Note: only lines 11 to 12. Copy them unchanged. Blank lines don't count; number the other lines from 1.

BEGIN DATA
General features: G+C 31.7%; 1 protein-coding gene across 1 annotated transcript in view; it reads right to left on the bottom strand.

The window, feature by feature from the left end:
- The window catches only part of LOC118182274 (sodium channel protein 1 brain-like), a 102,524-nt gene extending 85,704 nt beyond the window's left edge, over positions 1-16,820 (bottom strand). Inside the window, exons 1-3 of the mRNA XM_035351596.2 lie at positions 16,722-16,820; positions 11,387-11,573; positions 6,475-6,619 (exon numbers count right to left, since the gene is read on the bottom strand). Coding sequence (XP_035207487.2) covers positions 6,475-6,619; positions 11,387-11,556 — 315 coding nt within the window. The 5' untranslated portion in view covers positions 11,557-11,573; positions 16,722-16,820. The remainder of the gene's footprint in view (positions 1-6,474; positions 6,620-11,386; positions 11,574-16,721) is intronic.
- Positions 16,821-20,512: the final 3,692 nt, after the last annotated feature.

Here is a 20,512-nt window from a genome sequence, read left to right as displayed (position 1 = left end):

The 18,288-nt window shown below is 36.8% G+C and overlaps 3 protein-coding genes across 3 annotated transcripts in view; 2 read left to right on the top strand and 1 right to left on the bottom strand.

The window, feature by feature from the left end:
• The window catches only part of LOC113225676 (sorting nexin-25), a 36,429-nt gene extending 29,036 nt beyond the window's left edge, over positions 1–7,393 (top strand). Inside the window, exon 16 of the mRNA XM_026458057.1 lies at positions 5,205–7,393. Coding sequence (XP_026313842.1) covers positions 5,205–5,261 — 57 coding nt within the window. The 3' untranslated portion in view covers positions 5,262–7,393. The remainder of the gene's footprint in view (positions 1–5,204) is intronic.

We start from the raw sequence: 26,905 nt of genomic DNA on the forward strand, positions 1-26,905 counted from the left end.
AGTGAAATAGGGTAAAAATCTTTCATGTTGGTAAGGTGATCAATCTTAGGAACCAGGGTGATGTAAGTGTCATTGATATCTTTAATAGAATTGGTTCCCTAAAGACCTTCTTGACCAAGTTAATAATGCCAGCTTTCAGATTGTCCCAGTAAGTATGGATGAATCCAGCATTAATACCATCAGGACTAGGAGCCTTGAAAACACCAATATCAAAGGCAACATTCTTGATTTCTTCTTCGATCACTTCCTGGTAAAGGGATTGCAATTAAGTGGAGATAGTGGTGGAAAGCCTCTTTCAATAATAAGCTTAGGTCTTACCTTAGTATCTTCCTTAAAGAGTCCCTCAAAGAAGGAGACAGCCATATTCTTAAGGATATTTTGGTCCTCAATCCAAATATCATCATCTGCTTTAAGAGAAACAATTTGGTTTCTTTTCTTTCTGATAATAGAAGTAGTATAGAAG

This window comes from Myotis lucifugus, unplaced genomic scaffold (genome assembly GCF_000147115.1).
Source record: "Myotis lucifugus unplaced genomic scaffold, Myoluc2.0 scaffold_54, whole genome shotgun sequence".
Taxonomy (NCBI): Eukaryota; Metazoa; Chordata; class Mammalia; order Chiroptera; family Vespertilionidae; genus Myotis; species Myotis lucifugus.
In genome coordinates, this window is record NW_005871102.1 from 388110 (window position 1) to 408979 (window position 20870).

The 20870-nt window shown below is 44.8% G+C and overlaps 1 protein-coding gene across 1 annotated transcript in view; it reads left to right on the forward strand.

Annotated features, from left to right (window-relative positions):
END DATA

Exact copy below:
This window comes from Myotis lucifugus, unplaced genomic scaffold (genome assembly GCF_000147115.1).
Source record: "Myotis lucifugus unplaced genomic scaffold, Myoluc2.0 scaffold_54, whole genome shotgun sequence".